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I was born into an extremely poor family in a small village in China. We were so poor that my parents had to leave me with my grandma when I was only three years of age, and they took my baby sister with them to Hong Kong in search of a better future. In the ten years it took them to return for me, I became desperate for parental love. Every day I envisioned the reunion—I would see the kind and loving face of my mother, and all would be right again. However, the face that greeted me at the train station in Hong Kong was nothing like my dream. It was the face of a tiger—cruel, determined and harsh. In my new home, it seemed like my needs faded even further into the background. Eventually, I was just the overlooked oldest child in a crowded house of nine children.
During the postwar 1950s, my family lived at a level of hardship that is hard for people to imagine now, but that was common for people of the time. We did what we had to for survival, so after only six months of formal education, I was put to work and did a variety of jobs, from helping my parents to hawk peanut candies to working as a child laborer in a kitchen. The humid weather conditions in Hong Kong meant we could only sell our peanut candies from November to January, and I had to find other jobs to support the family during the rest of the year. I struggled a lot and worked very hard, hoping to find love from the mother I had missed for so long, but time and again my mother seemed incapable of kindness and affection. I still gave 90% of my earnings to her, but I kept my feelings of bitter disappointment to myself. Gradually, I stayed home less and less, and by the age of 16, I had moved out entirely.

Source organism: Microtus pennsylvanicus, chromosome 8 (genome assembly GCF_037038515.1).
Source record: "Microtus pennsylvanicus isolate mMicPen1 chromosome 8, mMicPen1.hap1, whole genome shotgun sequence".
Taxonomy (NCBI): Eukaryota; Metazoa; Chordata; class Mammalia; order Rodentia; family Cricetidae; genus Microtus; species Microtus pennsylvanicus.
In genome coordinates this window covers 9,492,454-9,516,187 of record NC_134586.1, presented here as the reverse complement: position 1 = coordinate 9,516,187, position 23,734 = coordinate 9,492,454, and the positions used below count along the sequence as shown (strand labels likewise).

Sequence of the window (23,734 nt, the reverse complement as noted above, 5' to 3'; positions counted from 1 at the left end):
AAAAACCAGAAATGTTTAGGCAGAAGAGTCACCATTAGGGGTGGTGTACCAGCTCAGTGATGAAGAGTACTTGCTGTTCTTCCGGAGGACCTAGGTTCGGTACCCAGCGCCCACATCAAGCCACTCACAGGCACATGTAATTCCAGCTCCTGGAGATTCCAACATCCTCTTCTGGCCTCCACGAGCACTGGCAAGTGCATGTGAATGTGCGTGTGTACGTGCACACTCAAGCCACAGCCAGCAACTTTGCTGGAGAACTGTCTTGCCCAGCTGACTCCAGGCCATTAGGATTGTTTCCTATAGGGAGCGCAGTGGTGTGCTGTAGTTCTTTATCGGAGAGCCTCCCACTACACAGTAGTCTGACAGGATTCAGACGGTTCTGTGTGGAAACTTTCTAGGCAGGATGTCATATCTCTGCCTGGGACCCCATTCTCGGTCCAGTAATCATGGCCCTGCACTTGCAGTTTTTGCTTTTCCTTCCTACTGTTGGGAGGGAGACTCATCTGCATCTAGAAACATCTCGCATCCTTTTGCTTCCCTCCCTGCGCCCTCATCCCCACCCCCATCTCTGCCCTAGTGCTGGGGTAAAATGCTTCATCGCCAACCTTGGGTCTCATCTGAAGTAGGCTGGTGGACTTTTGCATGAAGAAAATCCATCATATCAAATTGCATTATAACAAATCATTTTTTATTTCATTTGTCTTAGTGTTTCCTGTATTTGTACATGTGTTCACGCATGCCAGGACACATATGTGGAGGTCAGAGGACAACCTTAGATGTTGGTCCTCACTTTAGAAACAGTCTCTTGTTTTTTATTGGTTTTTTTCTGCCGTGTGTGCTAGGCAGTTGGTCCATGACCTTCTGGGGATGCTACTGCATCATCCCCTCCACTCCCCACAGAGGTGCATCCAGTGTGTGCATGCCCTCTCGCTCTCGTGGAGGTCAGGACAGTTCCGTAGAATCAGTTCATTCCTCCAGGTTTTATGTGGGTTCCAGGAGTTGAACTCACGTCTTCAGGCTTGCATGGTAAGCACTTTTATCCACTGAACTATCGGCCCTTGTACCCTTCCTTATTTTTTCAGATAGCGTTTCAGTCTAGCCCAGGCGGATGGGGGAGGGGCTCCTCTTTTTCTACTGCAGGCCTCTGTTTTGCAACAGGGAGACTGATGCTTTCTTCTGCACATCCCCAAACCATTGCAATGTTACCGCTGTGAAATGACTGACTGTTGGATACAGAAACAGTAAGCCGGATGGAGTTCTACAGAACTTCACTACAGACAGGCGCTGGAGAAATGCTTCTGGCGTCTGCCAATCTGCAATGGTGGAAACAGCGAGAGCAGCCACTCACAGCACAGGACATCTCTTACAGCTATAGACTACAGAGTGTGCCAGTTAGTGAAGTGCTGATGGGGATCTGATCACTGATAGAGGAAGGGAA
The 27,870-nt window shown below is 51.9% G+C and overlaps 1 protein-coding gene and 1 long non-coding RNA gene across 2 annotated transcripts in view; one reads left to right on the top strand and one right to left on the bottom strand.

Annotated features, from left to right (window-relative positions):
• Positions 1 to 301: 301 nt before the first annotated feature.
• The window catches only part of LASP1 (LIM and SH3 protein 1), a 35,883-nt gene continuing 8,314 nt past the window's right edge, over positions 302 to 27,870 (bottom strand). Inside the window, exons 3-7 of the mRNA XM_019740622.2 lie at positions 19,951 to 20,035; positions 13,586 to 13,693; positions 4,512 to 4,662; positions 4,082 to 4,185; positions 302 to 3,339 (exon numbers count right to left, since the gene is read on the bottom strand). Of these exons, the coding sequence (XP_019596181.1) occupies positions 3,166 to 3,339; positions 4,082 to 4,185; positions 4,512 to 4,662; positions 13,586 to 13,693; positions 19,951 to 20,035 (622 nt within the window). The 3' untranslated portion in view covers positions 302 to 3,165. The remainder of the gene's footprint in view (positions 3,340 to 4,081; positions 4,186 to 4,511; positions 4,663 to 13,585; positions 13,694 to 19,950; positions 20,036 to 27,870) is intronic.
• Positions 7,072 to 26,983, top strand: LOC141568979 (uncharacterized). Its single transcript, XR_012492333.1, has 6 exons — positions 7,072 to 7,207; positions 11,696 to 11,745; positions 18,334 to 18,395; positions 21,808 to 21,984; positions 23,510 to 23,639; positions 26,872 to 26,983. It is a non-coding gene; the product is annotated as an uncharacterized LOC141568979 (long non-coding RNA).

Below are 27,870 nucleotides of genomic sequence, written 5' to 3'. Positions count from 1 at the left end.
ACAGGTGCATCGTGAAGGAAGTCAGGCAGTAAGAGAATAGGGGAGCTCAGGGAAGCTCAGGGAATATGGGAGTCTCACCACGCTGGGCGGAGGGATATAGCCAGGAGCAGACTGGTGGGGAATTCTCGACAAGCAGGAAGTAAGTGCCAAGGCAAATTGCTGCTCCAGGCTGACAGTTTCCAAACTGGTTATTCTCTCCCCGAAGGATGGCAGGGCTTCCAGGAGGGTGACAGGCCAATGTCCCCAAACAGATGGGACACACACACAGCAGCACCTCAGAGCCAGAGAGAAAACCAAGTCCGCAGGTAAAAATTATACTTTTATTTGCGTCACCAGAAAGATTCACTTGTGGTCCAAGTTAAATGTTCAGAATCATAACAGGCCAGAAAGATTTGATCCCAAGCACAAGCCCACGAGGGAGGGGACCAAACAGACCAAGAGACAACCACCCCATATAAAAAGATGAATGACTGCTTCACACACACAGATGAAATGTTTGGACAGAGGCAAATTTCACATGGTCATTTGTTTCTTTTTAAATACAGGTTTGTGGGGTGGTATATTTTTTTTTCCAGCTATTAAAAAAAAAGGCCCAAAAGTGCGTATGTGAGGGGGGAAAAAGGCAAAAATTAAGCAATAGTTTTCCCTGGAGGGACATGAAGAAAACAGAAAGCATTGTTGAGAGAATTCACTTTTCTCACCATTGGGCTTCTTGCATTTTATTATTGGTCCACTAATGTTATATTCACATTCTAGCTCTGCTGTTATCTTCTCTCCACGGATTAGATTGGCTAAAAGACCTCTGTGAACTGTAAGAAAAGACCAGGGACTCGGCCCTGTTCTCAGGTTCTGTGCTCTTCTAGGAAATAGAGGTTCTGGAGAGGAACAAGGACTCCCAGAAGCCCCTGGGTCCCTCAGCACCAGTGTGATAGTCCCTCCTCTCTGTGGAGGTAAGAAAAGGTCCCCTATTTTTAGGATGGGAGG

When I married Wendy and we had children of our own, I was determined to give my children much more than I had received, so caring for my family became my main concern. Then in 1983, a car accident left Wendy’s younger brother paralyzed from the neck down. An SGI member taught him how to chant Nam-myoho-renge-kyo, but it took him some time to realize the life-changing power of chanting. Wendy’s love for her brother led her to chant for his recovery and he eventually used his faith to create many positive experiences for himself. He prolonged his life and learned a way of operating his wheelchair using head movements. related article The Right to Become Happy by Kyoko Muramatsu Kyoko Muramatsu, a survivor of the 1995 Kobe Earthquake in which she lost her entire family and her home, recalls her long struggle to cope with bereavement, and how she regained the courage to live through the help of her local Soka Gakkai community.
Wendy joined SGI after one month of Buddhist practice, while I was away on an extended business trip. I was surprised to return home to find her chanting in front of the Gohonzon. At first the practice seemed strange to me, but I did not object. I noticed she was becoming more patient and caring. I began to ask her about chanting and her Buddhist practice, and she offered me a book called The Human Revolution. The first words of the novel were impressive: "Nothing is more barbarous than war. Nothing is more cruel. And yet, the war dragged on." By 1984, I too had become a member of SGI.
The poverty that I had experienced in my past made material security extremely important to me. I worked in a mini-van transportation business, but I was always wary of the gangs that I encountered. As I began to practice Buddhism, courage and compassion gradually began to replace the fear I harbored. Eventually, I was able to engage in dialogue with some of the gang members and I even introduced them to the practice.